The gameplay of DNF Duel is its true highlight, and there are a lot of subtle iterations on fighting game conventions that give it a distinctive feel. The most immediate difference the average player will notice is in that game’s button layout. Of the four basic attack buttons, light and medium attacks function about how one would expect, but the heavy button is instead called the Skill button because while it does often have the usual hard-hitting strikes attached to it, other moves such as projectiles, movement options, and even counters, can all be performed with this button depending on the character you are playing. The fourth button activates MP Skills, which are essentially special attacks tied to a mana gauge below your health bar, and these can be performed either with just a single directional input or the classic quarter circle and Shoryuken motions to refund mana faster. This control scheme helps less experienced players do cool things sooner when starting out, but also doesn’t ultimately dumb down the high level combo game. My only complaint in this regard is that input detection for the traditional inputs is kinda funky and very often results in a lot of accidental Shoryuken-type specials. To be fair the game’s meta hasn’t yet advanced to the point where knowing optimized MP management demands these inputs, but this does have implications for the game’s competitive future. One other especially interesting decision in the game’s universal mechanics is a lack of air mobility and an inability to block while airborne. While plenty of other fighters have this aspect to them, this is rare in anything from Arc System Works’ catalog and as a result gives movement a very deliberate feel.

Ranger lands a nice counterstrike on Hitman! Source: DNF Duel Steam Page

Of course, there is one major gameplay aspect which is both a good and bad thing depending on who you ask, and that’s the fact that it was developed by Eighting. This studio is capable of making exactly two types of fighting games: really fun casual and intermediate experiences that devolve into broken strategies at the highest level due to the presence of infinites and crazy setups, or the same thing except the game has Magneto in it so people don’t care that professional matches basically end seconds after round start. Make no mistake, the gameplay feel of DNF Duel is excellent from the moment you hit the ground running and well worth investing time into for playing with your mates, but if you have any interest in going super competitive with it then be warned, this title comes from a long pedigree of games with ‘unfair’ strategies and you need to be in tune with what your willing to put up with. At the very least, the developers have already shown their willingness to reign in this particular title since patches have come out to address certain discovered tech like infinites.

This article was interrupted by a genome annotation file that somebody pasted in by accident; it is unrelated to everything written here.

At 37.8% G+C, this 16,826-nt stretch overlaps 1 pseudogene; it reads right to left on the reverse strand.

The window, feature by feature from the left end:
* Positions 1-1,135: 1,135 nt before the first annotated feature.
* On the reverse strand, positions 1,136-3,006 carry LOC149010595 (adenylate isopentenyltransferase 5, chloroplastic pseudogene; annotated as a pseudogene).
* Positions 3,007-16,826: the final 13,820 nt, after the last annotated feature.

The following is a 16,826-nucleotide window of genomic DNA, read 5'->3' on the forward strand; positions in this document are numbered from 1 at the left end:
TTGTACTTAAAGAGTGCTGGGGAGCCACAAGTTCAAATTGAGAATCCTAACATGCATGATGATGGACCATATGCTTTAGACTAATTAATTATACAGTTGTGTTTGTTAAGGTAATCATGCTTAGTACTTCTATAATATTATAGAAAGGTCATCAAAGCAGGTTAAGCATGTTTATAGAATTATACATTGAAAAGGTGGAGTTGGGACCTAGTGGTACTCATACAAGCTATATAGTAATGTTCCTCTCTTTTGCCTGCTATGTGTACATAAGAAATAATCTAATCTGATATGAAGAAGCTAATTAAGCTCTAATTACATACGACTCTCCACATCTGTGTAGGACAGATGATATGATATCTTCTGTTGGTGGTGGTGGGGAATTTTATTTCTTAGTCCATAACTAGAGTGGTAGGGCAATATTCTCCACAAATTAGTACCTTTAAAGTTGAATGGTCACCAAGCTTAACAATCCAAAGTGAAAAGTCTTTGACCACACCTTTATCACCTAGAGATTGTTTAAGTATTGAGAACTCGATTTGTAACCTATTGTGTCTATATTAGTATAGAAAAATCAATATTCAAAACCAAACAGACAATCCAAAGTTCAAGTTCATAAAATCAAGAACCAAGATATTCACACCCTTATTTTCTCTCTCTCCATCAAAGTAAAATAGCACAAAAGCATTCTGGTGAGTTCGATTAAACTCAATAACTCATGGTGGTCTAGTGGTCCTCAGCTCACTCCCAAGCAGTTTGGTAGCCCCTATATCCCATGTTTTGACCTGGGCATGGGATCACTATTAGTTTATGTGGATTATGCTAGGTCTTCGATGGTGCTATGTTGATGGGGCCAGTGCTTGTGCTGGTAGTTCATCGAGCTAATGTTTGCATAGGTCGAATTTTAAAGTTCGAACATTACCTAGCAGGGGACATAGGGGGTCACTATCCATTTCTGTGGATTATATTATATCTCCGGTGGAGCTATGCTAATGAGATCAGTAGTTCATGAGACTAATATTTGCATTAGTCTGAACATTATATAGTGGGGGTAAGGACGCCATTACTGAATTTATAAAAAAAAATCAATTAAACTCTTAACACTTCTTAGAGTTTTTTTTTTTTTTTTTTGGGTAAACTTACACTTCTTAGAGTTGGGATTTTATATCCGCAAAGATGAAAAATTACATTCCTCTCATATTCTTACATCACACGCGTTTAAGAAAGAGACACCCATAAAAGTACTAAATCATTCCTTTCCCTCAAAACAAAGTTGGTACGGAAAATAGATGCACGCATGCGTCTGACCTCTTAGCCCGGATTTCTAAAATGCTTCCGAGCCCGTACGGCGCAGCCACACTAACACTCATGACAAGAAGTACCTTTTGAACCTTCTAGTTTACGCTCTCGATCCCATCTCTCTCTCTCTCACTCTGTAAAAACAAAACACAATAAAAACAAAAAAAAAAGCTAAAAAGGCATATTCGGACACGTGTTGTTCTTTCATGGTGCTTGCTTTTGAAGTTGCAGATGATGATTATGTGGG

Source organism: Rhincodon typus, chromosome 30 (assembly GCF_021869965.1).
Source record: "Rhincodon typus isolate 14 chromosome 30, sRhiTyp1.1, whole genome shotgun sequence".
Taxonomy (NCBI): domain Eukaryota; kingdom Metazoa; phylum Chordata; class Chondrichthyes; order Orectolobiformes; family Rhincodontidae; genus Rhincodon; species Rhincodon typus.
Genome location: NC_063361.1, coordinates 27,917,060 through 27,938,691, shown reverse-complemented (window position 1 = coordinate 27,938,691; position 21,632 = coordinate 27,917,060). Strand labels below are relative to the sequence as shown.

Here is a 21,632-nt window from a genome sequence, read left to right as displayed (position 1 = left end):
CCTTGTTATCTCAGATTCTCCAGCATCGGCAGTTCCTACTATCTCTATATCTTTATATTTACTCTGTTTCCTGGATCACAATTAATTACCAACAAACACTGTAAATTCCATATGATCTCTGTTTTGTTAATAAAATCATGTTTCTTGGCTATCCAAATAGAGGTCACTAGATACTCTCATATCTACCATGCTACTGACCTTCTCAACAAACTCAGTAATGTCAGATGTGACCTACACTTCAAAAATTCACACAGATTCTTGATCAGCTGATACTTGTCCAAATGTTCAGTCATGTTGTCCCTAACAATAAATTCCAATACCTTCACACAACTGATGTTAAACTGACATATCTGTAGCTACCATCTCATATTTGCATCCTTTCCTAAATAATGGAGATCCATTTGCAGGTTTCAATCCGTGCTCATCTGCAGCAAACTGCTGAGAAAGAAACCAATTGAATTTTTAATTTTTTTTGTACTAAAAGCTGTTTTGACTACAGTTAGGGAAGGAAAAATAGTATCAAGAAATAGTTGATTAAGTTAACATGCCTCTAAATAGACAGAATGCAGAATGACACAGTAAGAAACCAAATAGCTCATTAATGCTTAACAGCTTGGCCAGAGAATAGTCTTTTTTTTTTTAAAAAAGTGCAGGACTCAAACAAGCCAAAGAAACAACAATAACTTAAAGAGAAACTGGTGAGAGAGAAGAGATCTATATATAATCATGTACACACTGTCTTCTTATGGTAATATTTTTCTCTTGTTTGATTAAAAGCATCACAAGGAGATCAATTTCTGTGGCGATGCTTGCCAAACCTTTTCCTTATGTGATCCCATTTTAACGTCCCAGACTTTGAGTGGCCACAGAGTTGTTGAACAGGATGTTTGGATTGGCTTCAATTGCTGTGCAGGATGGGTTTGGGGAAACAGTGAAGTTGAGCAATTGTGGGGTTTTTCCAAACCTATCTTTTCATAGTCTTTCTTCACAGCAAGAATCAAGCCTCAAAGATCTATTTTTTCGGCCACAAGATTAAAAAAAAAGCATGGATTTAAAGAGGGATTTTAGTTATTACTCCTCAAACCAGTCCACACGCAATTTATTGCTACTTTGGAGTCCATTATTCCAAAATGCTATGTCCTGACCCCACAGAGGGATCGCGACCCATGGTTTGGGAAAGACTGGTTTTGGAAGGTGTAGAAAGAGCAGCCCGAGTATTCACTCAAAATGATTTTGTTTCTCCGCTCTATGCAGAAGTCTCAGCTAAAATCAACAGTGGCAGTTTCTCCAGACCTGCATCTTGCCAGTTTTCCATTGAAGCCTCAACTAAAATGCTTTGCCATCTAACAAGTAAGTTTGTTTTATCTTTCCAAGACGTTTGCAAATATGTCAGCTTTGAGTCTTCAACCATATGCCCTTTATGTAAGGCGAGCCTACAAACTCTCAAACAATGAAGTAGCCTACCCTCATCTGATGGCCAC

All that aside, no fighting game is complete without a good roster and DNF Duel does not disappoint. While the thought of a cast of characters made up nearly entirely out of classes from an MMO with only very loosely defined ideas about who they are as people sounds horrible on paper, in practice they have been smartly adapted to be more lively characters which are very fun to play. Even characters that come from the same base class manage to play in ways that separate themselves from each other. The Hitman and the Trouble Shooter are both specializations of the Agent class, but Hitman plays the role of a calm professional who dominates the midrange with fast and long reaching attacks while Trouble Shooter is a showy mercenary who can pressure opponents with explosives. Likewise the Berserker and the Ghostblade are both derivatives of the Male Slayer, but Berserker is a crazed monster who sacrifices his own health to gain the upperhand while Ghostblade is cold and quiet as he coordinates attacks with his spectral partner to perform lengthy combos and blockstrings. To say nothing of how characters can have special ways of interacting with universal mechanics, such as the Striker who can cycle between her normal and Skill attacks in Melty Blood style cancel routes, or the Crusader who for the most part only has universal cancels into MP Skills and relies on timed links to compensate for the massive range and damage on his attacks. Between the variety of characters on display and the simplicity of the controls by which they are piloted, it is impossible not to find one that suits your preferred method of play.